While it may seem early to think about the 2030 Winter Olympics, there is a lengthy lead up for hosting the Olympics and typically host nations are announced 7 years in advance. The next Winter Olympics host city was supposed to be announced at the 140th IOC meeting in Mumbai in 2023, however the IOC made the announcement last month, that this will be delayed to 2024.
According to the IOC statement, the decision to postpone the announcement was based on several factors, including climate change and the sustainability of winter sports. However, what may also be playing into the decision to delay the selection of the new host venue may be that Japan has decided to put its 2030 bid on ice, following the bribing scandal surrounding the Tokyo Summer Olympics. Furthermore, Salt Lake City has made it known through the grapevine that they would prefer to host 2034 rather than 2030 so as not to compete too much for resources and attention with the 2028 Los Angeles Summer Olympics.
The bidding for the 2030 Winter Olympics has seen a bit of up and down since the process was opened, which in itself is not unusual. Initially, Salt Lake City, Sapporo, and Barcelona expressed interest to host the Winter Olympics. However, Barcelona withdrew its bid as it could not come to an agreement on hosting the Games in the Pyrenees region, where most of the snow events would be held. In 2021, Vancouver submitted a preliminary bid, but the BC government announced in October 2022, that they were not supporting the bid financially, and the bid had to be withdrawn. This leaves Salt Lake City and Sapporo as the only bidders at this moment.
The IOC is leaning towards introducing a few additional stipulations to host nations in light of the continued criticism about the Beijing Olympics. The region is not known for its snowfall and a lot of artificial snow had to be made in order to hold the event. One of those proposed requirements is that regions need to have the majority of infrastructure already in place, while another one suggests that hosts need to show average minimum temperatures of below freezing for a 10-year period. This also has brought forward the idea that future games could possibly be rotated between a pool of acceptable host nations.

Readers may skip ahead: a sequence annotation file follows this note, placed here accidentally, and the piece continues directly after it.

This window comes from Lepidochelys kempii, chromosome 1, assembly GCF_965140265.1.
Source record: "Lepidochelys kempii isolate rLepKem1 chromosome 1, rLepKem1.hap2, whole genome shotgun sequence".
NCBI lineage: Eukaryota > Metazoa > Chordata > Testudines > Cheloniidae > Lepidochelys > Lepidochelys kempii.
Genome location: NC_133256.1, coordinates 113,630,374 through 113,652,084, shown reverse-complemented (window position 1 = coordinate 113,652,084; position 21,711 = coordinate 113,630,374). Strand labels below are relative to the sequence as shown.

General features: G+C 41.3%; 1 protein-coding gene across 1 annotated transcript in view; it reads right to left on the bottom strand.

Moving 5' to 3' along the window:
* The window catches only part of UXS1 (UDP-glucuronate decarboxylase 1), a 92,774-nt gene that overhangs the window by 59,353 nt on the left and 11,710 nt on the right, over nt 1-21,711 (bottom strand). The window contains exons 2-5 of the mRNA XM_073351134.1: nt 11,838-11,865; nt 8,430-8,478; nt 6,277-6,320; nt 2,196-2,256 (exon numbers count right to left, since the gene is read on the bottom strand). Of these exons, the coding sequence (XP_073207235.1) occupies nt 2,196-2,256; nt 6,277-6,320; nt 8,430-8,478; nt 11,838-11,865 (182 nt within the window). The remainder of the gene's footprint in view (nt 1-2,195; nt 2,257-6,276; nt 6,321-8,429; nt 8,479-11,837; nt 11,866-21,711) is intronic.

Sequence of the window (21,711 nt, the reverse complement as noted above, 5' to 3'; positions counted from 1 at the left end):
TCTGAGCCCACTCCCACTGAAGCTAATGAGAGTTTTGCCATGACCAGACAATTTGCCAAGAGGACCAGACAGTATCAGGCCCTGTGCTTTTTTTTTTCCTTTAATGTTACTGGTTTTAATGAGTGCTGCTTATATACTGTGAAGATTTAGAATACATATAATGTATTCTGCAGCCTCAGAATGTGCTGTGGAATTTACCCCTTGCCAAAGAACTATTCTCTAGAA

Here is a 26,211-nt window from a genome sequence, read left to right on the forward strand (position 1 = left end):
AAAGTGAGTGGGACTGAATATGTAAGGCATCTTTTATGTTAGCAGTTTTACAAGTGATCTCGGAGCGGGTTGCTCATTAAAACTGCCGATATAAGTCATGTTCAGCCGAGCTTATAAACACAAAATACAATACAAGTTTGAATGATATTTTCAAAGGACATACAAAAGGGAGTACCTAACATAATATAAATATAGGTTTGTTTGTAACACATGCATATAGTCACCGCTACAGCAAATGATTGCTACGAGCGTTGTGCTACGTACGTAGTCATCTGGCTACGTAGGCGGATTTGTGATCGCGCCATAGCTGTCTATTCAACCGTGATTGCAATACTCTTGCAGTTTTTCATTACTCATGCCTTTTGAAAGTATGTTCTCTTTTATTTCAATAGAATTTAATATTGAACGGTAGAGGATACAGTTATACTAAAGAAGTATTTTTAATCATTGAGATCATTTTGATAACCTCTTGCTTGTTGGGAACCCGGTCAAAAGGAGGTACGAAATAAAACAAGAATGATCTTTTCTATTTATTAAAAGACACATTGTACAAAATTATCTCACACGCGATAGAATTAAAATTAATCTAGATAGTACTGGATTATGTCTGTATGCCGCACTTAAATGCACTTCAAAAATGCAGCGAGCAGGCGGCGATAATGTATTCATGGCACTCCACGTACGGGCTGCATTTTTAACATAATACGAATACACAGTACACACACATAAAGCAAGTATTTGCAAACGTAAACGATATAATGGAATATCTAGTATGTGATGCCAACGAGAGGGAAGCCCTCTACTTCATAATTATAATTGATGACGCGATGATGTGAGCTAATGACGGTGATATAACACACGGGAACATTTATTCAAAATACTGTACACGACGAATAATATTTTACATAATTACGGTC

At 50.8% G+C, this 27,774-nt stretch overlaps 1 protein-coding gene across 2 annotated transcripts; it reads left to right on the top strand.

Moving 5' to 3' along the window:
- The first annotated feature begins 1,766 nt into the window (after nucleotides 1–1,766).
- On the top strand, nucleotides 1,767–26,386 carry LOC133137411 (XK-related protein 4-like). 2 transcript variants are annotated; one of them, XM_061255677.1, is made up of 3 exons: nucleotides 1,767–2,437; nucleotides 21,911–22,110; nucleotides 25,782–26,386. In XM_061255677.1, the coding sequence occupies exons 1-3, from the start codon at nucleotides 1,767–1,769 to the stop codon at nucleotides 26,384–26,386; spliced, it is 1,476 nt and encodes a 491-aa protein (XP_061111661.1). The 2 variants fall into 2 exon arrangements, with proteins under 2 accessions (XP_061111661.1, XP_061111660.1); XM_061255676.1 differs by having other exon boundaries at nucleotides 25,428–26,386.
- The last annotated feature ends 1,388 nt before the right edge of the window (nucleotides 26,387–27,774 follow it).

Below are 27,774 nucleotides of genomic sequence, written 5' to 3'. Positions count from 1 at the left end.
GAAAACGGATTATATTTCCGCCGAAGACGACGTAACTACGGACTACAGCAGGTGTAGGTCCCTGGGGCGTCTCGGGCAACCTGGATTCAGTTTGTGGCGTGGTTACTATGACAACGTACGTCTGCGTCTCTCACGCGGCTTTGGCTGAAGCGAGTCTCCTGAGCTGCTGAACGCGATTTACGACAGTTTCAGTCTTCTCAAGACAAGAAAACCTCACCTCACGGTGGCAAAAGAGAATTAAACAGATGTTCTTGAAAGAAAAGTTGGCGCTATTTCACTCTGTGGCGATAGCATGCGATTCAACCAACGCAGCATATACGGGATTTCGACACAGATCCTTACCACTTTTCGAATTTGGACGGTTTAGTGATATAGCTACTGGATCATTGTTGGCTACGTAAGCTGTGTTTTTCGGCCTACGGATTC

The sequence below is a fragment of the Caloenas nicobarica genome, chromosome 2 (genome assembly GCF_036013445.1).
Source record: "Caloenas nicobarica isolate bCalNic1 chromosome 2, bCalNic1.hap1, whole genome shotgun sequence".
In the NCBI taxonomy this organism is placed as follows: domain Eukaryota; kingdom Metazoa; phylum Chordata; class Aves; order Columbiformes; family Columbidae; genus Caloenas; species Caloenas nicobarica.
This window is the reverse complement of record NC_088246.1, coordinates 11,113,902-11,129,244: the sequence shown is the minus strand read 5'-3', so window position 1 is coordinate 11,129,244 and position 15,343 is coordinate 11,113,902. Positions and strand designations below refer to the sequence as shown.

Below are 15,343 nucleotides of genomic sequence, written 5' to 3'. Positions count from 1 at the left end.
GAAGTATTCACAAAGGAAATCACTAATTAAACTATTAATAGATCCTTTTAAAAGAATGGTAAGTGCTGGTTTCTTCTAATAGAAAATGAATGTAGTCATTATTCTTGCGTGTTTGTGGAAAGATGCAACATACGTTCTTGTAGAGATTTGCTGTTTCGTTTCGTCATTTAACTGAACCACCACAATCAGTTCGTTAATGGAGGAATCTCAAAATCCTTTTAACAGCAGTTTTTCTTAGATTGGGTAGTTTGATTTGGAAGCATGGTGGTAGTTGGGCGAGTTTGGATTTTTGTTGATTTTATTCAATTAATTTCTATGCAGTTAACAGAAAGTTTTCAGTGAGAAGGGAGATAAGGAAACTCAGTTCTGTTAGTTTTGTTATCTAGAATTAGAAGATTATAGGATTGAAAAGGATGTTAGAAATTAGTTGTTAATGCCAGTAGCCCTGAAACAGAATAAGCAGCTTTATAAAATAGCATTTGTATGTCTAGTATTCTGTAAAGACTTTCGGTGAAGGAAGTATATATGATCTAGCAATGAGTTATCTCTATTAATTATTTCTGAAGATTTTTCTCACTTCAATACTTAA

The announcement to put Sapporo’s bid on ice for now has thrown a spanner in the works of establishing such a pool. Both Sapporo as well as Salt Lake City have held the Games before, in 1972 and 2002 respectively. They have much of the infrastructure in place and are both guaranteed snow-safe venues, thus would fulfill any new requirements introduced by the IOC. Not only is the pool currently in danger, but finding a timely host for 2030 is in jeopardy. Delaying the announcement buys the IOC some time to make sure there is a firm commitment for 2030. The IOC surely hopes that delaying the decision will give time for the bribing scandal to blow over.
Last year, Japanese authorities launched an investigation into the alleged taking of bribes in the selection of Tokyo Games sponsors, as well as the rigging of the bidding process for test events. Prosecutors raided Japanese advertising firms Dentsu, Hakuhodo, and ADK Holdings and arrested former Tokyo Games organizing committee, ‘Tocog’, executive Haruyuki Takahashi and other Tocog executives. In light of these developments, Sapporo decided to halt its bid promotion efforts. Katsuhiro Akimoto, the mayor of candidate city Sapporo, said in a press conference “We must first dispel the public’s unease rather than rushing forward blindly without regard to appearances.” Akimoto stresses, however, that the Olympic bid has not been withdrawn.
Sapporo is located on the north island of Hokkaido in Japan. The region experiences an average snowfall of 175 inches (445cm). The location close to the sea coupled with freezing Siberian winds from the north make the area snowproof. Scientists from the University of Waterloo in Canada estimate that it will be the only Olympic City to still be able to host future games into the end of the 21st century.
Due to declining support from the Japanese population following the rather unpopular 2020 summer games, which due to Covid-19 were without spectators and were held a year late in 2021, the government is planning on holding a national referendum to gauge the population’s support. Hopefully, Japan can put the bribing scandal behind them and the people of Japan can accept that nothing was normal during the pandemic and that the tourism boost, which was anticipated for Tokyo 2020, can indeed still happen for the Winter Olympics just 10 years later.